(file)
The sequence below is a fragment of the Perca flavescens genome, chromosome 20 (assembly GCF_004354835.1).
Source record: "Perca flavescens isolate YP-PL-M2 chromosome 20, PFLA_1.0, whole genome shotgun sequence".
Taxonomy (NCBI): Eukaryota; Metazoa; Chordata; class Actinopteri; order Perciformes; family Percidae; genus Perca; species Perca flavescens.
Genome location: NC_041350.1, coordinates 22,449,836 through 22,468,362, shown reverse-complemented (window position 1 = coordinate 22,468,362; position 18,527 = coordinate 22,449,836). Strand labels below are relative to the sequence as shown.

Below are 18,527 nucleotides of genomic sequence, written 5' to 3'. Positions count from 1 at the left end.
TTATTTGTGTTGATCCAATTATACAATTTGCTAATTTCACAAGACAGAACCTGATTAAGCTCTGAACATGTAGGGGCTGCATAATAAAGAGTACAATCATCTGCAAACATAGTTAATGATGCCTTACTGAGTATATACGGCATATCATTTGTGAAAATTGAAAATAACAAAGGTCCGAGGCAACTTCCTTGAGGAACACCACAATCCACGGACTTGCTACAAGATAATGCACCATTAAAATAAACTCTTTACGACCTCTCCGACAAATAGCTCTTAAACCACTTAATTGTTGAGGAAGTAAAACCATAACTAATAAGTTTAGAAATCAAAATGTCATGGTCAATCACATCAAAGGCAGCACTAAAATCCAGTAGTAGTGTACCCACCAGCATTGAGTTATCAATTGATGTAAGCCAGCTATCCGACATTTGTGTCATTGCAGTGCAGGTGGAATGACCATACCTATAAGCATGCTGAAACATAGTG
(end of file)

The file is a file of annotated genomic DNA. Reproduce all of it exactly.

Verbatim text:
The sequence below is a fragment of the Perca flavescens genome, chromosome 20 (assembly GCF_004354835.1).
Source record: "Perca flavescens isolate YP-PL-M2 chromosome 20, PFLA_1.0, whole genome shotgun sequence".
Taxonomy (NCBI): Eukaryota; Metazoa; Chordata; class Actinopteri; order Perciformes; family Percidae; genus Perca; species Perca flavescens.
Genome location: NC_041350.1, coordinates 22,449,836 through 22,468,362, shown reverse-complemented (window position 1 = coordinate 22,468,362; position 18,527 = coordinate 22,449,836). Strand labels below are relative to the sequence as shown.

Below are 18,527 nucleotides of genomic sequence, written 5' to 3'. Positions count from 1 at the left end.
TTATTTGTGTTGATCCAATTATACAATTTGCTAATTTCACAAGACAGAACCTGATTAAGCTCTGAACATGTAGGGGCTGCATAATAAAGAGTACAATCATCTGCAAACATAGTTAATGATGCCTTACTGAGTATATACGGCATATCATTTGTGAAAATTGAAAATAACAAAGGTCCGAGGCAACTTCCTTGAGGAACACCACAATCCACGGACTTGCTACAAGATAATGCACCATTAAAATAAACTCTTTACGACCTCTCCGACAAATAGCTCTTAAACCACTTAATTGTTGAGGAAGTAAAACCATAACTAATAAGTTTAGAAATCAAAATGTCATGGTCAATCACATCAAAGGCAGCACTAAAATCCAGTAGTAGTGTACCCACCAGCATTGAGTTATCAATTGATGTAAGCCAGCTATCCGACATTTGTGTCATTGCAGTGCAGGTGGAATGACCATACCTATAAGCATGCTGAAACATAGTG